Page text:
Why are tropical cyclones named?1
Tropical cyclones are named to provide ease of communication between forecasters and the general public regarding forecasts, watches, and warnings. Since the storms can often last a week or longer and that more than one can be occurring in the same basin at the same time, names can reduce the confusion about what storm is being described. According to Dunn and Miller (1960), the first use of a proper name for a tropical cyclone was by an Australian forecaster early in this century. He gave tropical cyclone names "after political figures whom he disliked. By properly naming a hurricane, the weatherman could publicly describe a politician (who perhaps was not too generous with weather-bureau appropriations) as 'causing great distress' or 'wandering aimlessly about the Pacific.'" (Perhaps this should be brought back into use ;-)
During World War II, tropical cyclones were informally given women's names by US Army Air Corp and Navy meteorologists (after their girlfriends or wives) who were monitoring and forecasting tropical cyclones over the Pacific. From 1950 to 1952, tropical cyclones of the North Atlantic Ocean were identified by the phonetic alphabet (Able-Baker-Charlie-etc.), but in 1953 the US Weather Bureau switched to women's names. In 1979, the World Meteorological Organisation (WMO) and the US National Weather Service (NWS) switched to a list of names that also included men's names.
The Northeast Pacific basin tropical cyclones were named using women's names starting in 1959 for storms near Hawaii and in 1960 for the remainder of the Northeast Pacific basin. In 1978, both men's and women's names were utilized.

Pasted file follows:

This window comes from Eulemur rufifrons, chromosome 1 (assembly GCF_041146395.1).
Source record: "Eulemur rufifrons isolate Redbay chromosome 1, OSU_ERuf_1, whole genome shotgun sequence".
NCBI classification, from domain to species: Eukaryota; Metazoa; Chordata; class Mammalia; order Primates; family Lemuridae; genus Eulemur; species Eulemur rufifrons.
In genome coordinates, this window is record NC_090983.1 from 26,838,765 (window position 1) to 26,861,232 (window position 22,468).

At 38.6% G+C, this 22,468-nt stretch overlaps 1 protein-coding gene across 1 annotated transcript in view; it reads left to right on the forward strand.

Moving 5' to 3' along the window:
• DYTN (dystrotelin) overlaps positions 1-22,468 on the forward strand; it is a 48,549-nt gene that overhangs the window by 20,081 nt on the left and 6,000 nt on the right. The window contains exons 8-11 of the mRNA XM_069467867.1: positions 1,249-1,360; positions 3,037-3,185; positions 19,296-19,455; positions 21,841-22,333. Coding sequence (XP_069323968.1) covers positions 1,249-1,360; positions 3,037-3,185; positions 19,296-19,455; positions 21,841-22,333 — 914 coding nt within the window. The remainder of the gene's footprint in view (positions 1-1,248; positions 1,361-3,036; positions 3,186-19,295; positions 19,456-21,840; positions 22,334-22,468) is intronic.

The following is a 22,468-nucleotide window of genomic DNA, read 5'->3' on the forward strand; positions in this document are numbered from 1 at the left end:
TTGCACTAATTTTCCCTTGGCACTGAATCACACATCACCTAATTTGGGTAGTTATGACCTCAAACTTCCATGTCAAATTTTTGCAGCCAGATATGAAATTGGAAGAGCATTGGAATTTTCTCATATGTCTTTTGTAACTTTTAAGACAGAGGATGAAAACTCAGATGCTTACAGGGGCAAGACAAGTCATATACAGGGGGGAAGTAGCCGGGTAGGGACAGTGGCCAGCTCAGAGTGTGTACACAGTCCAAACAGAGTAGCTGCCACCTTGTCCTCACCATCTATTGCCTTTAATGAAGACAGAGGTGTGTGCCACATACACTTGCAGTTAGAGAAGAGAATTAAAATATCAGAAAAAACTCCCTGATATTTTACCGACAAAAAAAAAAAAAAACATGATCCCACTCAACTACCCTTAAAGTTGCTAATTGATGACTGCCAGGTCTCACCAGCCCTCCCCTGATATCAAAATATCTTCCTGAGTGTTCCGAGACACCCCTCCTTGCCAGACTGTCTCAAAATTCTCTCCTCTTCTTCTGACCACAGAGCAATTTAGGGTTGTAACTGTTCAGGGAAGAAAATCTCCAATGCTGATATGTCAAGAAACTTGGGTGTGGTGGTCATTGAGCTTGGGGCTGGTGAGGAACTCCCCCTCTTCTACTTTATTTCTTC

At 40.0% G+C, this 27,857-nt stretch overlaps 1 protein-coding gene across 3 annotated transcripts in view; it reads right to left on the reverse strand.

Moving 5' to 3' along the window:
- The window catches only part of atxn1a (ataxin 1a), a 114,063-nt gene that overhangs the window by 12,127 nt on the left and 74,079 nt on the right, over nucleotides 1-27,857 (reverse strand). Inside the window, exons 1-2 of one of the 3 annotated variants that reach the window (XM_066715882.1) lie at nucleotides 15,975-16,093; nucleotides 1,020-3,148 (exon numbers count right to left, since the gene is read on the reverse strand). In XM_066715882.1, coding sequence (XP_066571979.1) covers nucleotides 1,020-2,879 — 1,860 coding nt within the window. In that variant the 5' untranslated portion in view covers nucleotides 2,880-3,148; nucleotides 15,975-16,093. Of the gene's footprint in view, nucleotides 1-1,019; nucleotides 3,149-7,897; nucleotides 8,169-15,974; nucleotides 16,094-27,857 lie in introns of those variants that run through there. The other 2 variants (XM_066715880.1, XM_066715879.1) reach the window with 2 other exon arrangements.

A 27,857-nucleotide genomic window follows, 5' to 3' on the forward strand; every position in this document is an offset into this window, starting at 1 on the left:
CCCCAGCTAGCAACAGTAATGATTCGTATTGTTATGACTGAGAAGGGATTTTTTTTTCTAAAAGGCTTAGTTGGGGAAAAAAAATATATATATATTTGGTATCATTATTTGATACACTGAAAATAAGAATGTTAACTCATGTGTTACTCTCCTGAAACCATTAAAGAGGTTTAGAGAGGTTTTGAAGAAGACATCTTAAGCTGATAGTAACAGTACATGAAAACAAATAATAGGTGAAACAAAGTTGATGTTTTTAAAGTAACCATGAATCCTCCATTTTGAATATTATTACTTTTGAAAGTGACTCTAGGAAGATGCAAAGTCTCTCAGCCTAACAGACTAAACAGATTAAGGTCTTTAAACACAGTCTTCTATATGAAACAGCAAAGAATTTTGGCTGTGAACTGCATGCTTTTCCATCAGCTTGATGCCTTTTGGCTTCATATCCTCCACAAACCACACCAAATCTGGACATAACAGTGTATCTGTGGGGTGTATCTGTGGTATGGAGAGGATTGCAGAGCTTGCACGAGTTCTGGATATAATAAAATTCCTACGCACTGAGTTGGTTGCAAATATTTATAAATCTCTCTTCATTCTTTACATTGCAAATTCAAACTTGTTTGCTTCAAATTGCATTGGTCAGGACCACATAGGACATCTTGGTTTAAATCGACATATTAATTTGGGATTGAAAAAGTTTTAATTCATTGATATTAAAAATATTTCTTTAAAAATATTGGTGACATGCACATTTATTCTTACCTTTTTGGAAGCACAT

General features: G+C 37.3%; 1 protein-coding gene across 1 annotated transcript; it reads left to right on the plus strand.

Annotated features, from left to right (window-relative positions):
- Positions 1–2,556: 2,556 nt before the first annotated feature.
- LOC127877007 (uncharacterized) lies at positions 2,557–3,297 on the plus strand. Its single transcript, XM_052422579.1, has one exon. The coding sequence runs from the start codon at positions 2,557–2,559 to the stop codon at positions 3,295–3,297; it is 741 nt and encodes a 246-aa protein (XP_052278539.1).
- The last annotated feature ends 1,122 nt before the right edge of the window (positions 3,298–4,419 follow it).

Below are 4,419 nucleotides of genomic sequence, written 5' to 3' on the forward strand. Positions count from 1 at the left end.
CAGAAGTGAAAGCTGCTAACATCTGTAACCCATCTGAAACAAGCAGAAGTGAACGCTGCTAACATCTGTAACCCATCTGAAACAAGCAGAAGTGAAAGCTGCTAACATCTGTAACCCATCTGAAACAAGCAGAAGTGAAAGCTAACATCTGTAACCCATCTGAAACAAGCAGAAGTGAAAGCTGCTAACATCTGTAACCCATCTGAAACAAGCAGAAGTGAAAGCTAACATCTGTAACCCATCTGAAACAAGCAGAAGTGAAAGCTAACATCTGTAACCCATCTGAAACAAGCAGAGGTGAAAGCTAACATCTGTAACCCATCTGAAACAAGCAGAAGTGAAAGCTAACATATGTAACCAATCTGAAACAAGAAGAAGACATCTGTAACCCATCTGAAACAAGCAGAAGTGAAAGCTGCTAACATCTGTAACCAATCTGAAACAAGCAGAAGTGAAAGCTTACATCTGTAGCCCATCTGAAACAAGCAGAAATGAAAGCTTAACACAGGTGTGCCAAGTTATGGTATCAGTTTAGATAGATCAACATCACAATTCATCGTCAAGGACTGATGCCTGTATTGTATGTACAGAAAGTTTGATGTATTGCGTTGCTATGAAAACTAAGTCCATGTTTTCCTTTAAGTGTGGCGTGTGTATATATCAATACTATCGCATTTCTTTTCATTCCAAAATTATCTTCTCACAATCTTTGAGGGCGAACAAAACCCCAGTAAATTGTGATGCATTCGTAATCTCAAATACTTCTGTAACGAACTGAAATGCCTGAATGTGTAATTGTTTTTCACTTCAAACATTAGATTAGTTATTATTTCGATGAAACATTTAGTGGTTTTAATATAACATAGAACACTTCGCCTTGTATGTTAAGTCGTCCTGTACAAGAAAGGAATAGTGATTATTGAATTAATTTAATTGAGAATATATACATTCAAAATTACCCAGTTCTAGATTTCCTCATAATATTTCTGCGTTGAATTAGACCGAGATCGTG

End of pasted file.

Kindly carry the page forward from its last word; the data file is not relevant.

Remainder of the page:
The Northwest Pacific basin tropical cyclones were given women's names officially starting in 1945 and men's names were also included beginning in 1979. Beginning on 1 January 2000, tropical cyclones in the Northwest Pacific basin are being named from a new and very different list of names. The new names are Asian names and were contributed by all the nations and territories that are members of the WMO's Typhoon Committee. These newly selected names have two major differences from the rest of the world's tropical cyclone name rosters. One, the names by and large are not personal names. There are a few men's and women's names, but the majority are names of flowers, animals, birds, trees, or even foods, etc, while some are descriptive adjectives. Secondly, the names will not be allotted in alphabetical order, but are arranged by contributing nation with the countries being alphabetized.
The North Indian Ocean region tropical cyclones are not named.
The Southwest Indian Ocean tropical cyclones were first named during the 1960/1961 season.
The Australian and South Pacific region (east of 90E, south of the equator) started giving women's names to the storms in 1964 and both men's and women's names in 1974/1975.